Tuesday, August 7, 2007

Ten Best Moments from YKos (in no particular order....)

Home now, getting unpacked and collected, and recovering from the sheer intensity of the past week. The political coverage of the events has been extensive; but before we move onto other things, there are a few personal snapshots of my first Yearly Kos that I'd like to pass around.

1. Talking to John Dean in person. There are a few people whom I call out to my kids as heroes whenever they appear on TV. Daniel Ellsberg is one of them. John Dean is another. I got to tell him this to his face -- and also thank him for writing the book that launched my blogging career. We had a wonderful chat.

2. The town hall meeting with John Edwards, who confirmed once again the reasons he's my (current) pick of the litter. Nobody else seems to grok the magnitude of change we're heading into. Edwards does. That's a start. (Sitting next to Norwegianity's Wege and Mrs. Wege -- whoops, no, she's not Mrs. Wege, Tild is his co-blogger -- the three of us huddled behind my furiously fluttering Chinese fan in the overheated room, was a high spot, too.)

3. Finding out I had groupies. Who knew?

4. Finding out that my groupies include Digby, Amanda Marcotte, Joe Conason, and Max Blumenthal. The five-pound box of ego candy really weighed down the suitcase on the way home, but I'll be feasting on it for months.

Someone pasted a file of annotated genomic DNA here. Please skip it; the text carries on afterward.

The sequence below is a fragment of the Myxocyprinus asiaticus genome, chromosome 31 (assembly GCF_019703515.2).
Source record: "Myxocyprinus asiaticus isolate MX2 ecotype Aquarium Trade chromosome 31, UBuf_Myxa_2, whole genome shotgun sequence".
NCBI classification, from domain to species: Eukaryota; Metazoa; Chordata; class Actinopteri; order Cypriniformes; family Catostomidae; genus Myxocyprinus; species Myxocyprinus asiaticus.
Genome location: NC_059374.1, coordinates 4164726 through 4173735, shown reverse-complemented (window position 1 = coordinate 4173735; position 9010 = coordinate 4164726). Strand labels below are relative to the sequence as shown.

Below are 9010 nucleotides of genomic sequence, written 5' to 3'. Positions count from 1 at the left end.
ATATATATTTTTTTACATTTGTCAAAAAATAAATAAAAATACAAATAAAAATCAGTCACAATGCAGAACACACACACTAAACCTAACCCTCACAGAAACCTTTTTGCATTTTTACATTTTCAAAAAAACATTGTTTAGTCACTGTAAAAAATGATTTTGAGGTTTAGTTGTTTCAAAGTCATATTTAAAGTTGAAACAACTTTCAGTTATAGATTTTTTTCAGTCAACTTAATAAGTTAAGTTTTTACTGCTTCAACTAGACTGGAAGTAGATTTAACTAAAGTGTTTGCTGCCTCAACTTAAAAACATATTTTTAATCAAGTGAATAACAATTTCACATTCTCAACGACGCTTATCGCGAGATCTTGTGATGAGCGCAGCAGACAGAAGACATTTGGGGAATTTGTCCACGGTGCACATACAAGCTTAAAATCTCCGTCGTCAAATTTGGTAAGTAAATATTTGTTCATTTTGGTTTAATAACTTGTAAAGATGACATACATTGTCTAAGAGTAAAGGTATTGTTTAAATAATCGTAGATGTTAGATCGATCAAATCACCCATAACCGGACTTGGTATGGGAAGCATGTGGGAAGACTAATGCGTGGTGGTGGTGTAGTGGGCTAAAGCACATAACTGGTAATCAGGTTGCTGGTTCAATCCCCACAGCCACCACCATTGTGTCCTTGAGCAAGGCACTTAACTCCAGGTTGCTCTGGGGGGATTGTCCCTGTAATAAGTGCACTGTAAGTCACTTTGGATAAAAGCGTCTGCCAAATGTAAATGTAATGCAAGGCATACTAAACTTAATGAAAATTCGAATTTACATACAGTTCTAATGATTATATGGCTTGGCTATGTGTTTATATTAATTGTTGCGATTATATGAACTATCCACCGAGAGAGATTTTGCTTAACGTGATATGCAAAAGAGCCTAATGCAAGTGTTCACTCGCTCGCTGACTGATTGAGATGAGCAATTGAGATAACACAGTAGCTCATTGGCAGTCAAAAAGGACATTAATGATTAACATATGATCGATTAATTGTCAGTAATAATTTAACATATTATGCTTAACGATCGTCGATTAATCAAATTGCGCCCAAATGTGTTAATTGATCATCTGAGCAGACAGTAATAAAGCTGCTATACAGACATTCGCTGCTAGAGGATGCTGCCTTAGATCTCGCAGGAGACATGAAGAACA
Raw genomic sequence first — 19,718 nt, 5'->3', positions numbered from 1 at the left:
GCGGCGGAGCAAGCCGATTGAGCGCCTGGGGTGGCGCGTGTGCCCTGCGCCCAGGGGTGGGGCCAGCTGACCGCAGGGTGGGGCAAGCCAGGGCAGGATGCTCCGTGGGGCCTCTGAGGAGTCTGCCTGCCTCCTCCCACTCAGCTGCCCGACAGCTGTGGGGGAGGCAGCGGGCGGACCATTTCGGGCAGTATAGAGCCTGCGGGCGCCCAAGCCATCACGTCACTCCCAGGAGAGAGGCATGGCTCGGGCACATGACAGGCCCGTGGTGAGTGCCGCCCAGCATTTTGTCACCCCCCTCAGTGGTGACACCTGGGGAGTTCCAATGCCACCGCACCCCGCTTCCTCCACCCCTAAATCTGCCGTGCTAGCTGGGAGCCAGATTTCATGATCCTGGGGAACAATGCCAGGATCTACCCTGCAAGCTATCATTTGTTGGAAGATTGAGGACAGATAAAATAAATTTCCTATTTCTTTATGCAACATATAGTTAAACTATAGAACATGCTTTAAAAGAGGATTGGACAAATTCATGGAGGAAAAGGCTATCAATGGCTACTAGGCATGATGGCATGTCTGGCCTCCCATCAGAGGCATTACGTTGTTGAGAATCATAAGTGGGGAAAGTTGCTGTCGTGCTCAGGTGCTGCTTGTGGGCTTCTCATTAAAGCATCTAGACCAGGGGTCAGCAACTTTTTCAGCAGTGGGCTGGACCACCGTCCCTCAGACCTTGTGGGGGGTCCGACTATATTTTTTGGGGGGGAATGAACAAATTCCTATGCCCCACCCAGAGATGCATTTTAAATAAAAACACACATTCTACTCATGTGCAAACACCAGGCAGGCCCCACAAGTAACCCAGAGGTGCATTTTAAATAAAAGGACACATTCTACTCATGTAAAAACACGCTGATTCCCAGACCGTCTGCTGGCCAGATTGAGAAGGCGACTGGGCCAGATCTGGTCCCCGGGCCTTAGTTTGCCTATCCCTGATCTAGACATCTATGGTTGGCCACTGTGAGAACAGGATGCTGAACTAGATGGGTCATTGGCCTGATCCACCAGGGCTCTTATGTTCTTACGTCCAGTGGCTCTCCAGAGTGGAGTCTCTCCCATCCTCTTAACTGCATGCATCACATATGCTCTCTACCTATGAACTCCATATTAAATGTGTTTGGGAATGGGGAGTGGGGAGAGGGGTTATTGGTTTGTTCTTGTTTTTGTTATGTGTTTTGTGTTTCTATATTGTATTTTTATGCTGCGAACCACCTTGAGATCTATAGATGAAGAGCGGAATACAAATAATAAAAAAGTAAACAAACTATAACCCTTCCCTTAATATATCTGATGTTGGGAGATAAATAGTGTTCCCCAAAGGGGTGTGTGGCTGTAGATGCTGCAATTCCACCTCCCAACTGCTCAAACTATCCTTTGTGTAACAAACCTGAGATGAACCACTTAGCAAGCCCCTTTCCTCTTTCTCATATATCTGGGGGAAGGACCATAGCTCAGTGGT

5. Finding out that, thanks to the full-saturation media coverage (there was one reporter for every 10 attendees), my mother finally decided she needs to start reading my blog. Hi, Mom!

6. New friends. Mary Conley from Blue Oregon, with whom I toured the Art Institute on Sunday afternoon. Barbara O'Brien from Mahablog, who is the font of all wisdom, including the wisdom of doubt. The wry and wicked Pam Spaulding, of Pam's House Blend. Michelangelo Signorile, whom I was almost all the way through dinner with before I realized who he was. The inimitable Spocko, mild-mannered warrior for truth, justice, and removing hate speech from the American airwaves. Pacific Views' lovely Natasha, and many many other people from the Pacific Northwest blogging community. El Gato Negro was nowhere in sight...but that doesn't mean he wasn't there.

7. Shutting down the hotel bar Friday night with Talk2Action's Chip Berlet and Fred Clarkson, plus Max and Dave Neiwert -- in a conversation that just got boozier and more interesting as the hour grew later and the stack of glasses grew taller. Chip and Fred know more about the far right than any two people on earth, and I'm grateful for several hours of great education (more on this below).

8. Meeting our own Hubris Sonic and his lovely and charming entourage. I don't know what I expected -- Special Forces guy, I figured maybe bald and brawny and given to muscle tees. But HS has hair and glasses and wears polo shirts (OK, Special Forces polo shirts) and otherwise looks very normal. And he's just nice.